A nearly wordless tale, billed as “Level One” but probably with a more natural audience among teens or adults, centers on a long chase after a fugitive broken heart.

The departure of her best friend in a rocket ship leaves Penelope—depicted in the geometrical, silkscreen-style art with a human body and the head and tail of a fox—sitting beside the sea with her cracked heart in her lap. When that heart slips into the water and is carried away by dolphins, birds, a paper airplane and other agents, she pursues it, picking up a chicken-headed, cartwheeling companion she has met along the way. Penelope finds it at last in a “garden of lost things” but then sacrifices it to rescue her new friend from a toothy monster. In return, her new friend presents her with an egg that cracks open in the final scene to reveal an unmarked replacement heart. Sound effects and short lines of dialogue in the large sequential panels won’t help younger readers make sense of either the characters or the sketchy storyline. A metaphorical journey toward healing from traumatic loss inspired, writes Rowe, by the death of her cat—not, as the cover protests, a “first comic for brand-new readers!” (Graphic picture book. 13 & up)


Pub Date: Jan. 7, 2014

ISBN: 978-1-9351-7959-7

Page Count: 32

Publisher: TOON/Candlewick

Review Posted Online: Dec. 11, 2013

Kirkus Reviews Issue: Jan. 1, 2014

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Forget the capes and tights: this is an entirely accessible and richly imagined superhero tour de force.


From the Battling Boy series

A teenage superheroine vows to destroy the monster that killed her mother but discovers vengeance doesn’t come without dire consequences.

Following The Rise of Aurora West (2014), Aurora and her notorious superhero father are still haunted by the long-unsolved murder of her mother by a nefarious seven-fingered monster. Determined to solve the mystery herself, Aurora also yearns to break free from the shadow of her famous father. Venturing out alone, she stalks a fiendish syndicate of masked monsters that has been terrorizing her home, Arcopolis. Through her unrelenting search, she discovers a shocking truth—could she have played a role in her mother's murder? Now imbued with her newfound dangerous knowledge, Aurora must make a decision that could not only save her family, but the city at large. Rubín's frenetic black-and-white illustrations stylistically complement Pope and Petty's breakneck-paced plotting. True to the genre, the story explores notions of good and evil but provides no easy answers. Aurora is a powerful heroine who is refreshingly free of sexualized buxom stylings, instead relying on her intelligence and strength. This is a must-read for readers tired of traditional superheroes with endlessly shifting storylines and vast back stories. With their wholly original worldbuilding and cinematically explosive pace, Pope and Petty have created a strong female protagonist that should easily appeal to both genders.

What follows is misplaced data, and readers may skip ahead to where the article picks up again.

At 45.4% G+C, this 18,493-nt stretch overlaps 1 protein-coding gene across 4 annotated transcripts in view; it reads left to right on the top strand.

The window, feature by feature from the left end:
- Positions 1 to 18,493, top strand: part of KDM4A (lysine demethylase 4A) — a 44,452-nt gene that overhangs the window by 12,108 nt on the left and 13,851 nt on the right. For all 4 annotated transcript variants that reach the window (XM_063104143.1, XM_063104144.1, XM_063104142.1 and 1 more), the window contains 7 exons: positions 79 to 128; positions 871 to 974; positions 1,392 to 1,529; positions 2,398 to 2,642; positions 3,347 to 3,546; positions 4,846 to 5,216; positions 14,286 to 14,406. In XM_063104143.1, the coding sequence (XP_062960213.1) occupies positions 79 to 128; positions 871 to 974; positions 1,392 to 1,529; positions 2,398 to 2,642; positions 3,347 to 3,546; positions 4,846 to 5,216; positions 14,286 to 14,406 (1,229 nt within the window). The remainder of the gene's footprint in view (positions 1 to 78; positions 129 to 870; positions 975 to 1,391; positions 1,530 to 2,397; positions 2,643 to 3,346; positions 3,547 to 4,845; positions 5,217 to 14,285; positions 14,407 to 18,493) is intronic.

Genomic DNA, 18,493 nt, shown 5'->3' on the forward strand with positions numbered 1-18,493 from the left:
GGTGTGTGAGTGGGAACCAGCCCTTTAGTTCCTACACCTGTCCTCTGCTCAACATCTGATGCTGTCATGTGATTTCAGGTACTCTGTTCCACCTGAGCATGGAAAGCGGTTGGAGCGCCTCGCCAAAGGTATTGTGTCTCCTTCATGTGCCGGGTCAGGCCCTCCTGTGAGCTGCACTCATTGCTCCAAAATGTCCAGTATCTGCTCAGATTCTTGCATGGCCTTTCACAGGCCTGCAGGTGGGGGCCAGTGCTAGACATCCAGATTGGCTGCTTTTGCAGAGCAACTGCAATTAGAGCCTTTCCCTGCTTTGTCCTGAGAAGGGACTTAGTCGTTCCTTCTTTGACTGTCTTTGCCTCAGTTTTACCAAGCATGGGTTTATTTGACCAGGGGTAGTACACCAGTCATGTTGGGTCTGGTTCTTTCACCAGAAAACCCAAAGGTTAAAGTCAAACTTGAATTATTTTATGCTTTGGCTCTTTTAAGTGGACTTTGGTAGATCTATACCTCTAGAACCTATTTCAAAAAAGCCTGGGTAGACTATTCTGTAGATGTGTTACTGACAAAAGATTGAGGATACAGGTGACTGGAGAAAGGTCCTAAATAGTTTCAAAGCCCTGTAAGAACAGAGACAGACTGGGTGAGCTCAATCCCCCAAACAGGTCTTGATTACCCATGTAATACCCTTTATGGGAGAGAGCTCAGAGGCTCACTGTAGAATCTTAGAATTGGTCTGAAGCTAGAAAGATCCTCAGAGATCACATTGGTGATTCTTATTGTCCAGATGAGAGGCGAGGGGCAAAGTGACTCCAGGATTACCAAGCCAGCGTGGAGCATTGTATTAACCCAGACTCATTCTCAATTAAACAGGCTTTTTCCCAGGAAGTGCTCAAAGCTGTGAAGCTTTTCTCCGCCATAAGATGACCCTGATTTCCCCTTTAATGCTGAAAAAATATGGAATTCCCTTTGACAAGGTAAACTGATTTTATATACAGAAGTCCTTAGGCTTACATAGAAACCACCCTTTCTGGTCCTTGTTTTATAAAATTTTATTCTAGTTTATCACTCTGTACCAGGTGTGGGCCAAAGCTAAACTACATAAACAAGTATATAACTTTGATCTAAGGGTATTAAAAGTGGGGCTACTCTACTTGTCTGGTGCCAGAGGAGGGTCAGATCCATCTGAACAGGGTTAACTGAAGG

Forget the capes and tights: this is an entirely accessible and richly imagined superhero tour de force. (Graphic adventure. 13 & up)

Pub Date: Oct. 13, 2015

ISBN: 978-1-62672-010-7

Page Count: 160

Publisher: First Second

Review Posted Online: Aug. 31, 2015

Kirkus Reviews Issue: Sept. 15, 2015

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Opening episodes of a comic-book series created by an American teacher in Japan take a leap into chapter-book format, with only partial success. Resembling—in occasional illustrations—a button-eyed, juvenile Olive Oyl, Akiko, 10, is persuaded by a pair of aliens named Bip and Bop to climb out her high-rise bedroom’s window for a trip to M&M-shaped Planet Smoo, where Prince Fropstoppit has been kidnapped by widely feared villainness Alia Rellaport. Along with an assortment of contentious sidekicks, including brainy Mr. Beeba, Akiko battles Sky Pirates and video-game-style monsters in prolonged scenes of cartoony violence, displaying resilience, courage, and leadership ability, but not getting very far in her rescue attempt; in fact, the story cuts off so abruptly, with so little of the quest completed, and at a lull in the action to boot, that readers expecting a self-contained (forget complete) story are likely to feel cheated. (Fiction. 10-12)

Pub Date: Feb. 8, 2000

ISBN: 0-385-32724-2

Page Count: 162

Publisher: Delacorte

Review Posted Online: May 20, 2010

Kirkus Reviews Issue: Dec. 15, 1999

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